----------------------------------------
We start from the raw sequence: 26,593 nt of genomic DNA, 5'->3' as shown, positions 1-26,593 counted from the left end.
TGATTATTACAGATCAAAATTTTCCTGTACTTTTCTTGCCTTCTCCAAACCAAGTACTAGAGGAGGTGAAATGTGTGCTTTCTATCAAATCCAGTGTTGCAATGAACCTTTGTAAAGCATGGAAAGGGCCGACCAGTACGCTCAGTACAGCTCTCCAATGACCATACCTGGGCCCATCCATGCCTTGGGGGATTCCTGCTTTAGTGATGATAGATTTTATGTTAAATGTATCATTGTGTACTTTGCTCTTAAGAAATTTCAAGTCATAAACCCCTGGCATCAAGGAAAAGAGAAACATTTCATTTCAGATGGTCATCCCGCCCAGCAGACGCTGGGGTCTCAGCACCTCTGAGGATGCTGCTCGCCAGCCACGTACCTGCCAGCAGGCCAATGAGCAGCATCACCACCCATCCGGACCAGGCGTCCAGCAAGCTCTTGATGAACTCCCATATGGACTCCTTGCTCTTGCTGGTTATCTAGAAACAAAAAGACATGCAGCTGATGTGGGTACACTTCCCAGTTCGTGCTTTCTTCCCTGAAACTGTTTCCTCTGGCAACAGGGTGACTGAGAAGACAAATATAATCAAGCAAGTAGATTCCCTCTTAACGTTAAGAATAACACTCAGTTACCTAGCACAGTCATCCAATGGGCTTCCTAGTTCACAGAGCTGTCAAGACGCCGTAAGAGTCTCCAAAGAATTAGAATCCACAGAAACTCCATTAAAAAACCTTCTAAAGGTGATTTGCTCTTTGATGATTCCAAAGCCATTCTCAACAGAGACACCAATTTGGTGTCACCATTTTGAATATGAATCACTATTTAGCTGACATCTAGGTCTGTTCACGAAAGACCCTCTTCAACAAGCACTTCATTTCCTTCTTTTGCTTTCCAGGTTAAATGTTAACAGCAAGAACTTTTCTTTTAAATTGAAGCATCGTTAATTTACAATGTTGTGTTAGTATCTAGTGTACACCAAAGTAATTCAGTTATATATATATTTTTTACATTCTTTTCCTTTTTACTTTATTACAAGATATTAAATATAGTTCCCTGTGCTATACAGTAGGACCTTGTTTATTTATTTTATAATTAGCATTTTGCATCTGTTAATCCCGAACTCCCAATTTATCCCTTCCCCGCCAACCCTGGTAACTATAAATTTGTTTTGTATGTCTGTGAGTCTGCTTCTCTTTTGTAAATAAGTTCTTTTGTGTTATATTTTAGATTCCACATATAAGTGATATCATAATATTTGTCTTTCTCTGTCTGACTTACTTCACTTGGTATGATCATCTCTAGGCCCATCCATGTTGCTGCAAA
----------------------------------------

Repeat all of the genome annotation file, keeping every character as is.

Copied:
We start from the raw sequence: 26,593 nt of genomic DNA, 5'->3' as shown, positions 1-26,593 counted from the left end.
TGATTATTACAGATCAAAATTTTCCTGTACTTTTCTTGCCTTCTCCAAACCAAGTACTAGAGGAGGTGAAATGTGTGCTTTCTATCAAATCCAGTGTTGCAATGAACCTTTGTAAAGCATGGAAAGGGCCGACCAGTACGCTCAGTACAGCTCTCCAATGACCATACCTGGGCCCATCCATGCCTTGGGGGATTCCTGCTTTAGTGATGATAGATTTTATGTTAAATGTATCATTGTGTACTTTGCTCTTAAGAAATTTCAAGTCATAAACCCCTGGCATCAAGGAAAAGAGAAACATTTCATTTCAGATGGTCATCCCGCCCAGCAGACGCTGGGGTCTCAGCACCTCTGAGGATGCTGCTCGCCAGCCACGTACCTGCCAGCAGGCCAATGAGCAGCATCACCACCCATCCGGACCAGGCGTCCAGCAAGCTCTTGATGAACTCCCATATGGACTCCTTGCTCTTGCTGGTTATCTAGAAACAAAAAGACATGCAGCTGATGTGGGTACACTTCCCAGTTCGTGCTTTCTTCCCTGAAACTGTTTCCTCTGGCAACAGGGTGACTGAGAAGACAAATATAATCAAGCAAGTAGATTCCCTCTTAACGTTAAGAATAACACTCAGTTACCTAGCACAGTCATCCAATGGGCTTCCTAGTTCACAGAGCTGTCAAGACGCCGTAAGAGTCTCCAAAGAATTAGAATCCACAGAAACTCCATTAAAAAACCTTCTAAAGGTGATTTGCTCTTTGATGATTCCAAAGCCATTCTCAACAGAGACACCAATTTGGTGTCACCATTTTGAATATGAATCACTATTTAGCTGACATCTAGGTCTGTTCACGAAAGACCCTCTTCAACAAGCACTTCATTTCCTTCTTTTGCTTTCCAGGTTAAATGTTAACAGCAAGAACTTTTCTTTTAAATTGAAGCATCGTTAATTTACAATGTTGTGTTAGTATCTAGTGTACACCAAAGTAATTCAGTTATATATATATTTTTTACATTCTTTTCCTTTTTACTTTATTACAAGATATTAAATATAGTTCCCTGTGCTATACAGTAGGACCTTGTTTATTTATTTTATAATTAGCATTTTGCATCTGTTAATCCCGAACTCCCAATTTATCCCTTCCCCGCCAACCCTGGTAACTATAAATTTGTTTTGTATGTCTGTGAGTCTGCTTCTCTTTTGTAAATAAGTTCTTTTGTGTTATATTTTAGATTCCACATATAAGTGATATCATAATATTTGTCTTTCTCTGTCTGACTTACTTCACTTGGTATGATCATCTCTAGGCCCATCCATGTTGCTGCAAA